Margot Raggett: Determined to Remembering Wildlife

Margot Raggett has worn many hats—Public Relations Director, Consultant, Wildlife Photographer and now the creator of Remembering Wildlife.

Margot grew up in Hampshire, on the South Coast of England. Her father was a keen sailor, so she spent much of her early years on the waters of the Solent as a child. The family never had pets, so apart from the occasional visit to see New Forest ponies, Margot had little exposure to wildlife until her first safari in Africa in 2006.

A young Margot sailing

Even though Margot didn’t grow up with animals, she loved the idea of animals and watched David Attenborough documentaries voraciously.

Similar to her early childhood, Margot’s initial career also didn’t include animals. She followed in her mom’s footsteps and aspired to climb the corporate ladder. She wanted to attain a level of success where she could financially support herself. However, in 2010 Margot found her true passion.

She signed up for a trip to Masai Mara, a national reserve in Kenya. This wasn’t her first safari (that had been in South Africa in 2006) but it was the first time she was exposed to the art of wildlife photography, by the tour leaders, award-winning wildlife photographers Jonathan & Angela Scott. It was on this trip Margot discovered the beauty of photography and wildlife, and how photography can help promote conservation. Jonathan & Angela went on to become mentors to Margot and huge supporters of the Remembering Wildlife series.

When she returned home to the UK, Margot signed up for a course at the London Photography School. Upon completion of the course and armed with a better camera, Margot set off for another safari, just a few months after her adventure in Masai Mara, and thus began an addiction.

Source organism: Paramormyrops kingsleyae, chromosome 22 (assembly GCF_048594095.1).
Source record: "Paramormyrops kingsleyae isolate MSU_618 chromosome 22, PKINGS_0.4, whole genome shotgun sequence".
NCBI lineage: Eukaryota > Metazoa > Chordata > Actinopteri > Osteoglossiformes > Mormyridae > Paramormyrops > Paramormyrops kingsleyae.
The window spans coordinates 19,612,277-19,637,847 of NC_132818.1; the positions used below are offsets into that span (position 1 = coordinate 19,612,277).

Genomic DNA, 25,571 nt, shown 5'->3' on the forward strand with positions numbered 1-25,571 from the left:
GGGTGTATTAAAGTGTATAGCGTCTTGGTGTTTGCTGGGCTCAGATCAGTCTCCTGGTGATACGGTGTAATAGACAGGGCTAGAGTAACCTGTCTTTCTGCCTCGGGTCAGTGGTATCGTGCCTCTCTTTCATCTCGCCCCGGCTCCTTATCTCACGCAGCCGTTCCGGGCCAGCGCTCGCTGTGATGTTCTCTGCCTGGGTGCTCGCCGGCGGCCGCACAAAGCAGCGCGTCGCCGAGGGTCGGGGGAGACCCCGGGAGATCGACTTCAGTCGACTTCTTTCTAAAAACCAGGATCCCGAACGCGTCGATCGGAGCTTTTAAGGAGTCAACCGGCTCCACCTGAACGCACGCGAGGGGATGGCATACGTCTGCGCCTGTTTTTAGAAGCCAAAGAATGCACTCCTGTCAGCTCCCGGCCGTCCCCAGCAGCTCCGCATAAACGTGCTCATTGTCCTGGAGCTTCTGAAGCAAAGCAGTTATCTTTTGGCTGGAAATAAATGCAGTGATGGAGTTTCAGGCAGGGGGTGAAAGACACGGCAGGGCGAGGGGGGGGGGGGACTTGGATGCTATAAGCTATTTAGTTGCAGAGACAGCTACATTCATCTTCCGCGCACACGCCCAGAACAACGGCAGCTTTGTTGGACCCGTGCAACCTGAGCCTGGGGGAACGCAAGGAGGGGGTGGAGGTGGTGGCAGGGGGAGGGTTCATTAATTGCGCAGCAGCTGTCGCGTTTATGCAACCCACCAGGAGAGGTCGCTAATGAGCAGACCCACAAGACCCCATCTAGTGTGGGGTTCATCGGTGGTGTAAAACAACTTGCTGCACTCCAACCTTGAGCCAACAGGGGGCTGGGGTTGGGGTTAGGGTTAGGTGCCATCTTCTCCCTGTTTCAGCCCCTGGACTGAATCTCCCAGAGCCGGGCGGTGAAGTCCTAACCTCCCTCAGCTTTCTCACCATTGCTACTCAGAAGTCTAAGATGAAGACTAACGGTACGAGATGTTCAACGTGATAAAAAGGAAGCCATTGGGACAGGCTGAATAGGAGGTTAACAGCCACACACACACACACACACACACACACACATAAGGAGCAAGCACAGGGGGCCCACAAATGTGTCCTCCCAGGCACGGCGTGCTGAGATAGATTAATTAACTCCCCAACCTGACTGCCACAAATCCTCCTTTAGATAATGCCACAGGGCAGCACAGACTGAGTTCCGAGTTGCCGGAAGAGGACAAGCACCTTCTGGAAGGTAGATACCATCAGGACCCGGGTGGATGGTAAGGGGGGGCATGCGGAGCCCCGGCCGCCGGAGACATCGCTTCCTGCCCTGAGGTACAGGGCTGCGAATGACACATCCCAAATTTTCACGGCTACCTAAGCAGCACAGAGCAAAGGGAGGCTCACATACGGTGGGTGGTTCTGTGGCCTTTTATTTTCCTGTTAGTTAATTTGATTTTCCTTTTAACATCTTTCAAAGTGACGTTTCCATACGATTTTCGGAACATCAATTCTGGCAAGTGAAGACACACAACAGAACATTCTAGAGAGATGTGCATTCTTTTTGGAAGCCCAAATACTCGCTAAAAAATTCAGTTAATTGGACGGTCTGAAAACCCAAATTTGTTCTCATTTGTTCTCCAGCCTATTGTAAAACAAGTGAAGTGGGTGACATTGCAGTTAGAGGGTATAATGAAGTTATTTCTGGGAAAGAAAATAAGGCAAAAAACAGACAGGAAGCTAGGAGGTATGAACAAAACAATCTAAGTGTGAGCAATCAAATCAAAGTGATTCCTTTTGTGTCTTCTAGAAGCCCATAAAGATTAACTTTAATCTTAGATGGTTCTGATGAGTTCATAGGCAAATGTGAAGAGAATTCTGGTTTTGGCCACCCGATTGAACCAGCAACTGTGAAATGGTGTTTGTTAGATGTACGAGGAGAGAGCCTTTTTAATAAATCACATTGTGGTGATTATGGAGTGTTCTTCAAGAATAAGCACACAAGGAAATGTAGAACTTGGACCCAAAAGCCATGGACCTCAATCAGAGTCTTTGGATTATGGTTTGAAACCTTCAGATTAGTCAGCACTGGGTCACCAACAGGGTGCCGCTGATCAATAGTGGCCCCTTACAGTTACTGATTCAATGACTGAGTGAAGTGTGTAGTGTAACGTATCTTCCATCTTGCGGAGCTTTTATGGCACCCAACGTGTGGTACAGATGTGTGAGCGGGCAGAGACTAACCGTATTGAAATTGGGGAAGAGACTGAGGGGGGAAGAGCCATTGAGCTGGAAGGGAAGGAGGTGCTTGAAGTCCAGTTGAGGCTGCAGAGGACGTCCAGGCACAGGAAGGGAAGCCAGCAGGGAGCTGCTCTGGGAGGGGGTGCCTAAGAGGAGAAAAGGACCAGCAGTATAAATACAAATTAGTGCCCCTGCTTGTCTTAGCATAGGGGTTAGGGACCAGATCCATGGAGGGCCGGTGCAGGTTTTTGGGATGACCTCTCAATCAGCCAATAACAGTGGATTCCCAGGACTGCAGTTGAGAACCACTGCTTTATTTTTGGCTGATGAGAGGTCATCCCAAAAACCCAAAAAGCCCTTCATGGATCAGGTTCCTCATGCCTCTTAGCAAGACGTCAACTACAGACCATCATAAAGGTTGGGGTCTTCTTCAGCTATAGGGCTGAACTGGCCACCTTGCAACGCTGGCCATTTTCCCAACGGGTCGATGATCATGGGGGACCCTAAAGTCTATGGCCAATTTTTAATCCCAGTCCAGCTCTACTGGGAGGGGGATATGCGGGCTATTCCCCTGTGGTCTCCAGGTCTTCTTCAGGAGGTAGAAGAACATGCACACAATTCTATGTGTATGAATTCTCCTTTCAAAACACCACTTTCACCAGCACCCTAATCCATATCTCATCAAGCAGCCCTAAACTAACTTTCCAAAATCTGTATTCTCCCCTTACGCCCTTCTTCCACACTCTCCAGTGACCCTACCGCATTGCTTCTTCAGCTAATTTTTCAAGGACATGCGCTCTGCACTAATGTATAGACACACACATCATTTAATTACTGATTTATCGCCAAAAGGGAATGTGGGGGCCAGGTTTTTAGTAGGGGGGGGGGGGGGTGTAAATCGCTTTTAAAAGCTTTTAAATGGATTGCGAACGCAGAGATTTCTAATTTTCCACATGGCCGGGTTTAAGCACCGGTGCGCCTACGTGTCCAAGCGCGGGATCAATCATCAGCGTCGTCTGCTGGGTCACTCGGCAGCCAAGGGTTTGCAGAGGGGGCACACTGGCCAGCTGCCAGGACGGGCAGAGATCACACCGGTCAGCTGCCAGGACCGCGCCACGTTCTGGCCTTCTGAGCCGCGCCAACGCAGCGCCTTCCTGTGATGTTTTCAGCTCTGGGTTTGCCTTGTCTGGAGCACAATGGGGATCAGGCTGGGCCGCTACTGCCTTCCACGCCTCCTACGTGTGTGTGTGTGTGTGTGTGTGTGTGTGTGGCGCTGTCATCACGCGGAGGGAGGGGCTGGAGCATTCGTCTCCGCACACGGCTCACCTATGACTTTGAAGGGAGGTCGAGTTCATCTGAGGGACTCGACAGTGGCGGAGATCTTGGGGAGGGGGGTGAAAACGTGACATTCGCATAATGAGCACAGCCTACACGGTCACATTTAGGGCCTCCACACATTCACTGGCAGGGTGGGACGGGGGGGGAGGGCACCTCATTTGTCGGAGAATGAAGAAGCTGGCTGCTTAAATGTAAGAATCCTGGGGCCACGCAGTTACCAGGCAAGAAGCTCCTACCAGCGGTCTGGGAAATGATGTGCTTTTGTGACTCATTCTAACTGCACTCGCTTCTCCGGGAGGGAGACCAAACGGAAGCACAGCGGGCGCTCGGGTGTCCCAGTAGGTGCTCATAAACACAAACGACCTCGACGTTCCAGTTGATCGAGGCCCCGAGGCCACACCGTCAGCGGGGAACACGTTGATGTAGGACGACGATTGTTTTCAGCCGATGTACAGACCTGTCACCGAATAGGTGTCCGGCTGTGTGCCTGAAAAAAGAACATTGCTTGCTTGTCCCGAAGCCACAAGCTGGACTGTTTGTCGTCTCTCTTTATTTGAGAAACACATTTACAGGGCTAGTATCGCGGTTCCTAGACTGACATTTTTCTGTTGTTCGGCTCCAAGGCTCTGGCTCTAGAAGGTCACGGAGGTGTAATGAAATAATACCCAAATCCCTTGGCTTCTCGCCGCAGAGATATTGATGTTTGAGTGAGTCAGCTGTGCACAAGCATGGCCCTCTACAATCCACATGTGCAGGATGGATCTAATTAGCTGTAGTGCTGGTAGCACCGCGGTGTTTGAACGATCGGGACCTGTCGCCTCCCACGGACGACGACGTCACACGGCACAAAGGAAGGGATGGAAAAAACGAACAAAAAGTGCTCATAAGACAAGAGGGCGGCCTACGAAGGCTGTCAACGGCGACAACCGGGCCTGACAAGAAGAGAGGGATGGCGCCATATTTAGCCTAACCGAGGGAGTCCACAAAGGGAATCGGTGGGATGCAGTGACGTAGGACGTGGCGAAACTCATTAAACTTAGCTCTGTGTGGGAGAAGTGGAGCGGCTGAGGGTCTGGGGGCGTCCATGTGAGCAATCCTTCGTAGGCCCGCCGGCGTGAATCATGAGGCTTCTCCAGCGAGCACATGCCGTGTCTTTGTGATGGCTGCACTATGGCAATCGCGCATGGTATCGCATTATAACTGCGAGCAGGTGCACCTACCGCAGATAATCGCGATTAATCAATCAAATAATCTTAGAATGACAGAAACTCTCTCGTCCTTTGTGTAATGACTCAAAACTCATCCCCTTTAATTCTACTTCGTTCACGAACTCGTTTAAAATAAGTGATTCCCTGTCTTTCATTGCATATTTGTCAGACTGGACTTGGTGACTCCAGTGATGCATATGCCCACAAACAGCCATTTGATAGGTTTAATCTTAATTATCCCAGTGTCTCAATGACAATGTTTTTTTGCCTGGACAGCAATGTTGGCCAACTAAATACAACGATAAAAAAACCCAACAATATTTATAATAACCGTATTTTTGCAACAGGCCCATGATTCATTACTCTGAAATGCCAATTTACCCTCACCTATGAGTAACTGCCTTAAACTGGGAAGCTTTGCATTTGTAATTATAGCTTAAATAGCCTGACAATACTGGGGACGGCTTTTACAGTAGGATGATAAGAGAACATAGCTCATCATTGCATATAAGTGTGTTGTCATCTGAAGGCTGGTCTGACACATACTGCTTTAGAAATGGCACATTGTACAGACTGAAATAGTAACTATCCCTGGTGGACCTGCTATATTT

With her love of photography growing, Margot left her position as PR Director and started her own consulting business. This switch from employee to self-employed, not only allowed her to choose which projects she wanted to work on, but gave her the flexibility to travel.

One such project was Entim camp in the Masai Mara in 2012. Margot entered a partnership/agreement with the owner of the camp—in exchange for consulting services and help with their marketing, she would be allowed to stay at the camp and build her photography portfolio.

In 2014, while on a safari in Laikipia, a different part of Kenya, she was woken by the sound of hyenas early one morning. The noise was so loud it became clear that something unusual had happened nearby.

At first light, she and a guide went to investigate. They came upon a young male elephant with a poisoned arrow sticking out of him. He was dead and the hyenas had been feeding on his remains. The guide told her the young elephant had most likely suffered for days before he succumbed to the poison. His young tusks were still in him.

Margot was furious. It was at this moment, she went from wildlife photographer to wildlife warrior. She channeled her fury into a promise to do whatever she could to help.

While many ideas churned in her mind, the one that took root was to make a book.

She reached out to Will Travers, the Chairman of Born Free—a charity dedicated to wild animal welfare and conservation, and proposed a partnership. Margot would produce a book of elephant images by world class wildlife photographers, and Born Free would help guide her on how best to spend the funds raised.

The first book was Remembering Elephants. The initial step was to raise enough money to cover the cost of producing the books, so that all the proceeds from the sales of the books would go directly to wildlife conservation projects.

In 2015, Margot launched her first Kickstarter Campaign with the goal of raising £20,000 to cover the production costs for 1000 books.

The tricky part of a Kickstarter Campaign, is that once you decide on your goal, it is all or nothing. If you don’t raise the needed funds to meet your goal, the project doesn’t move forward.

The campaign was to run four weeks. In the first three hours, the campaign had raised £8,000, but then the momentum slowed. Margot reached out to Will and asked that Born Free share the campaign on their social media, he complied and things picked up— the £20,000 was hit that same evening. By the end of the campaign, Margot surpassed her goal and raised £58,000.